A change detection
method to monitor the scorched-earth tactics - in Darfur.
This novel use of Landsat
data is a realistic mean to monitor and document the human abuses that have
taken place and is ongoing in Darfur and southern Sudan. Compared to VHR data -
this method is approximately 100 times cheaper and can trace historical changes
- it produces information on villages’ status: recently burnt, unchanged or left
- furthermore, it can quickly reveal what’s going on in the no-go zones of
Darfur or elsewhere.
method was developed during
study for Amnesty, it
based upon change detection between 2003 and 2004 where the satellite images
have been recorded under the same environmental conditions and found that 44% of
the villages in the region covered were burnt. 352 villages were analysed by
comparing the albedo from the two images. 155 of these have strong indications
of the burning, 125 have no significant change, 61 have some change, and seven
of the remaining 11 have some change that can be linked to burning before March
2003. The method has
been verified with an overall accuracy above 98%.
Plotting of burnt villages
from the Landsat study - compared to initial efforts made US HIU by the use of
The study was used for and
had impact on:
Main input in
Amnesty Internationals report "Sudan: At the mercy of the killers - destruction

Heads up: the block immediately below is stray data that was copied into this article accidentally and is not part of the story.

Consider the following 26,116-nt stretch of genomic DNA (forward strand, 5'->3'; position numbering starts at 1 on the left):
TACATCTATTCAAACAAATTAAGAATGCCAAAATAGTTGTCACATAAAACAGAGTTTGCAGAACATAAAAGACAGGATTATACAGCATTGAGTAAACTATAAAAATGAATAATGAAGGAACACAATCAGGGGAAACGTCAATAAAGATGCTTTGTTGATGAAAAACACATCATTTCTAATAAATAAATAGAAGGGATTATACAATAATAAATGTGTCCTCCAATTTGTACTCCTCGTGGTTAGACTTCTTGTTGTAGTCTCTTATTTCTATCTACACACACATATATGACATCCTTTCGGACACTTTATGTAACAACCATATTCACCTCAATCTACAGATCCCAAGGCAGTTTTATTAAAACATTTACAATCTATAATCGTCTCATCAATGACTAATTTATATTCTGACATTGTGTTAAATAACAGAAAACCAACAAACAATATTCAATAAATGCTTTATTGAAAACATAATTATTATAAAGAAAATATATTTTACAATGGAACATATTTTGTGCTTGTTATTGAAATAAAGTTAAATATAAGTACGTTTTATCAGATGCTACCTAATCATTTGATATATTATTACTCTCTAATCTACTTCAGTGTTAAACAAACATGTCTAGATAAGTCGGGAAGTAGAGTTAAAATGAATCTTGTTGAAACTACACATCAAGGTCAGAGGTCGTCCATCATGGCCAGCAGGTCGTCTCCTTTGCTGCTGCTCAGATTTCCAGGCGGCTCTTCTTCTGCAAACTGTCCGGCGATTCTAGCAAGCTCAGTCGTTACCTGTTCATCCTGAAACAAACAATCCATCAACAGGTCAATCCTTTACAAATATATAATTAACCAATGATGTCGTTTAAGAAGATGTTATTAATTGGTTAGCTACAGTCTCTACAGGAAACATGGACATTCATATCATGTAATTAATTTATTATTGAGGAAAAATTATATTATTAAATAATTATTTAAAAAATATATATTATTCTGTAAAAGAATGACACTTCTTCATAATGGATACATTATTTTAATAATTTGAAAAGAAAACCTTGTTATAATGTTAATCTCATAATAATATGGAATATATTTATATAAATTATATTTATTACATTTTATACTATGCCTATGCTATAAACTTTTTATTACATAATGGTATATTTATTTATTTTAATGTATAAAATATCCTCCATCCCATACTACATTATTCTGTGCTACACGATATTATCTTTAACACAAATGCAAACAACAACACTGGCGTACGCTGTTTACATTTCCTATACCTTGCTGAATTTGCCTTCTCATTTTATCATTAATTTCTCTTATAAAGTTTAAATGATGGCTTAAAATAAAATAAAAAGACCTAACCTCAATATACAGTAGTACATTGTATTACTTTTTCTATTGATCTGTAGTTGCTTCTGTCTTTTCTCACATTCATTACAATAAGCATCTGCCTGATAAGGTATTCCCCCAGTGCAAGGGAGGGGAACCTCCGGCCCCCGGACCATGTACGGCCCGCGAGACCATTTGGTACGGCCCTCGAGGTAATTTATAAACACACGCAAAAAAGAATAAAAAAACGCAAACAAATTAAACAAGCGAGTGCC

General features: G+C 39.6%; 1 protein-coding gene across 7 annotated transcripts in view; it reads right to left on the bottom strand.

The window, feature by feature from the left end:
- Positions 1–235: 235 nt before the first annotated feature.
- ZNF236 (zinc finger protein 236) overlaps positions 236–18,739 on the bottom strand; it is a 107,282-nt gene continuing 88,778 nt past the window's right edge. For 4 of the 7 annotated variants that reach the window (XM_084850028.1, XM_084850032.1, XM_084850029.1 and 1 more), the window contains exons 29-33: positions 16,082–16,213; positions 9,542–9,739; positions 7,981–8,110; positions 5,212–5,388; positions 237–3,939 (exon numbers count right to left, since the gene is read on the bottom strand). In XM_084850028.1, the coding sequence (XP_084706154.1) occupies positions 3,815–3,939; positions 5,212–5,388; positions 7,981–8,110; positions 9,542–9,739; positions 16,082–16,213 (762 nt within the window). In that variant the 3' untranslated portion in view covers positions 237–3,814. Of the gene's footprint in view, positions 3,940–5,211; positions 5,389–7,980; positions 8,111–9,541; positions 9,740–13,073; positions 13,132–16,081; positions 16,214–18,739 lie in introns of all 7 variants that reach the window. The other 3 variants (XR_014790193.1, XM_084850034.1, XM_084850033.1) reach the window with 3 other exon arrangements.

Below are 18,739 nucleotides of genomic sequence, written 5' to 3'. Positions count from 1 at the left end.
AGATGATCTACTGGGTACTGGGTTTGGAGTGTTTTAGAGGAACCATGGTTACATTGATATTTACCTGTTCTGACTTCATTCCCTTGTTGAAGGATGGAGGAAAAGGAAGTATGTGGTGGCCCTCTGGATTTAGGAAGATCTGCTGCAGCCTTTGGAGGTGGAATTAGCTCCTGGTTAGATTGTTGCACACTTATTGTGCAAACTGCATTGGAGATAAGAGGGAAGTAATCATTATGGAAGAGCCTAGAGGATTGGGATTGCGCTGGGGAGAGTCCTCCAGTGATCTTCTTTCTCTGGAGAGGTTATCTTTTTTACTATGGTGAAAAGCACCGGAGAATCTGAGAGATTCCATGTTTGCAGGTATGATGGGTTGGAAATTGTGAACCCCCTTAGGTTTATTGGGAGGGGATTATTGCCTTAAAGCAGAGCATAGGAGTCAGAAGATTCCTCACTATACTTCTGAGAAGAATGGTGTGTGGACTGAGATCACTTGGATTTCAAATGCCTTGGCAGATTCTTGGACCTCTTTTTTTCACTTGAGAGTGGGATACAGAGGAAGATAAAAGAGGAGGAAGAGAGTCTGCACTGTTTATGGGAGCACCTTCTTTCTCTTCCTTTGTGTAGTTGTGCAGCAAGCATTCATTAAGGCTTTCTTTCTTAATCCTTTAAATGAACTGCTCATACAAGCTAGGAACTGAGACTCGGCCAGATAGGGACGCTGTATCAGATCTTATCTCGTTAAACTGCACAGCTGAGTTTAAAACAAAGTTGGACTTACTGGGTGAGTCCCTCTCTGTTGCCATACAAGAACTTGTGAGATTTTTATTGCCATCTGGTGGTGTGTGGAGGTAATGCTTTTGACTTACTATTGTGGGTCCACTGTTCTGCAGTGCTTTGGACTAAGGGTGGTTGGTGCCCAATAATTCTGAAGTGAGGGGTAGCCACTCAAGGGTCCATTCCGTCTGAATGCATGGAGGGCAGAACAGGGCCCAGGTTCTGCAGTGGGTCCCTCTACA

of villages in Darfur" the 2' July 2004.
UN's Security Council the same week-end, and on the African Unions meeting the
Used by UN
organizations, governments, NGO's and press in several countries.
the final pressure that open up for help organizations, international monitoring
and the AU union force.
Awarded the 2005 Nairobi
prize by 90 Danish journalists for the most important news for developing
countries, the method is published by Nature and two times in Danish national
Change detection of albedo
from Landsat data revealed burning of villages. Other areas of change are
related to bush fire scares - these did not ocurred inside the villages.
Change detection of albedo
revealed large scale burning of villages - double rings indicate villages
co-observed by the Landsat /
Amnesty Report link: http://web.amnesty.org/library/index/engafr540722004
PRINS, E (2008): Use of low cost
Landsat ETM to spot burnt villages in Darfur, Sudan.
International Journal of Remote Sensing,
pp. 1207 - 1214.
DOI: 10.1080 / 01431160701730110
spot razed villages in Darfur Published online 11 March 2008 | Nature |
Ingenøren 2008: Dansk fotoanalyse afslører afbrændte landsbyer
(DR2) Deadline 17 and Science program. Both on
to trace burnt villages in Darfur 22/4-2008. http://www.dr.dk/DR2/VidenOm/Programmer/Viden+Om+med+Ann+Marker/Programmerne/2008/0410151226.htm
Satellite can spot razed villages in Darfur; Free imaging data
could rapidly pinpoint some human-rights violations.
March 12, 2008 at 10:40 am | In
Remote Sensing Law Current Events |
by Joanne Irene
info: on the fantastic work of Erik Prins for Amnesty International on
monitoring burnt villages using remote sensing. Amnesty used his
research as part of their campaigning back in 2004-5, but Erik has just
published an article,
Use of low cost Landsat ETM+ to spot burnt villages in Darfur, Sudan,
in the International Journal of Remote Sensing. The research is right on the
Amnesty Internationa l/ Development Research project by PRINS .